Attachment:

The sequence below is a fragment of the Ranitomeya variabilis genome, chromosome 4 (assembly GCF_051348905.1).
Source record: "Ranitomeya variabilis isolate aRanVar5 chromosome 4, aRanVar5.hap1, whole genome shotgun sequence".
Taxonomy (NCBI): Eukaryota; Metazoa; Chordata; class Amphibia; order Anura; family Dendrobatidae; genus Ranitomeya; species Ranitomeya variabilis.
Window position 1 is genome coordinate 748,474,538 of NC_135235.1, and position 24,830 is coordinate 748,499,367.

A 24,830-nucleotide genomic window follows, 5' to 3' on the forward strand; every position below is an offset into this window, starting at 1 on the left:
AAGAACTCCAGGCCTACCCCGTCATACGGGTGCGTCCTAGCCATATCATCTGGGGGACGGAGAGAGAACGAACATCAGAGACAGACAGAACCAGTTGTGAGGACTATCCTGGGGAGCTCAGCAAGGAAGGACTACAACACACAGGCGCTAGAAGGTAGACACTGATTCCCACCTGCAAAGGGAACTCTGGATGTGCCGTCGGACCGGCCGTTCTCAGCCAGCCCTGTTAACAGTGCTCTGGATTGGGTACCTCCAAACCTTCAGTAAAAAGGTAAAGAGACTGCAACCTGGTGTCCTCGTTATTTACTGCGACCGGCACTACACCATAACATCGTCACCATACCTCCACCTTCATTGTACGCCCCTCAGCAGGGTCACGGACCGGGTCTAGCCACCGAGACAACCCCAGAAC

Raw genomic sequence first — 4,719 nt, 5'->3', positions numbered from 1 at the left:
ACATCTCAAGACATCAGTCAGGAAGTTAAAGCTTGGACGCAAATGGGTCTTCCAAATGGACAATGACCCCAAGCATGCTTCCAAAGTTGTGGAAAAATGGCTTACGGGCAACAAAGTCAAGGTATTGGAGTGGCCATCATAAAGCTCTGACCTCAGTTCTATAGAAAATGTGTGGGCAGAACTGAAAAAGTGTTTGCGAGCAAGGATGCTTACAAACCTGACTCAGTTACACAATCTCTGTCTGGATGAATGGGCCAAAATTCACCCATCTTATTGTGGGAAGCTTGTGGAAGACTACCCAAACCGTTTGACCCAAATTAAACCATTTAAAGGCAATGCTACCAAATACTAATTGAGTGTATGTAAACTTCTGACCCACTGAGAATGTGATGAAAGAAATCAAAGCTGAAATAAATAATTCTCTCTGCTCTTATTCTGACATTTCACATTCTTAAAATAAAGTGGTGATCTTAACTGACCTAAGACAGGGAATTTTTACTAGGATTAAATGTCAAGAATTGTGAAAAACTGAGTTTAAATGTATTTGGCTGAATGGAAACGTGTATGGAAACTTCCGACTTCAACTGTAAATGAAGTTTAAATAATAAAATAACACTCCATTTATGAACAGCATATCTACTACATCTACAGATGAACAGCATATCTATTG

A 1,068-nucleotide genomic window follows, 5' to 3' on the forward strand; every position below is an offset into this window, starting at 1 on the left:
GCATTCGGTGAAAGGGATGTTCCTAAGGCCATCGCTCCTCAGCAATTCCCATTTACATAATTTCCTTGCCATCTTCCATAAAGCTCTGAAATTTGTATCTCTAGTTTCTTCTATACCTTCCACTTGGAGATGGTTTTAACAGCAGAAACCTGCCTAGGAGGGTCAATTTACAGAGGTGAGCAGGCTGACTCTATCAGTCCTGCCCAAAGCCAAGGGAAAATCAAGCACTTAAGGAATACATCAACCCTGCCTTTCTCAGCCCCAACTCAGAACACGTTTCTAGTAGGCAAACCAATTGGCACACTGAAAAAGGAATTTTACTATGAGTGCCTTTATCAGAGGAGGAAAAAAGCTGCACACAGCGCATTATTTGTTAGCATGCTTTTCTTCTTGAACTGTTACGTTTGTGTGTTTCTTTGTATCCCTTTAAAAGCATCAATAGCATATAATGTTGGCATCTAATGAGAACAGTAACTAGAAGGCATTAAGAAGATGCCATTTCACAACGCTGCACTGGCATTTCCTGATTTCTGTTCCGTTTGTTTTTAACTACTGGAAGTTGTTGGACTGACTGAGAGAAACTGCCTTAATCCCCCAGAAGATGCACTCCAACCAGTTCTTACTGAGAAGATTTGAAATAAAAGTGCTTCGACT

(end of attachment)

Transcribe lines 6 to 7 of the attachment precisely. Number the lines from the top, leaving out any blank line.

AAGAACTCCAGGCCTACCCCGTCATACGGGTGCGTCCTAGCCATATCATCTGGGGGACGGAGAGAGAACGAACATCAGAGACAGACAGAACCAGTTGTGAGGACTATCCTGGGGAGCTCAGCAAGGAAGGACTACAACACACAGGCGCTAGAAGGTAGACACTGATTCCCACCTGCAAAGGGAACTCTGGATGTGCCGTCGGACCGGCCGTTCTCAGCCAGCCCTGTTAACAGTGCTCTGGATTGGGTACCTCCAAACCTTCAGTAAAAAGGTAAAGAGACTGCAACCTGGTGTCCTCGTTATTTACTGCGACCGGCACTACACCATAACATCGTCACCATACCTCCACCTTCATTGTACGCCCCTCAGCAGGGTCACGGACCGGGTCTAGCCACCGAGACAACCCCAGAAC

Raw genomic sequence first — 4,719 nt, 5'->3', positions numbered from 1 at the left: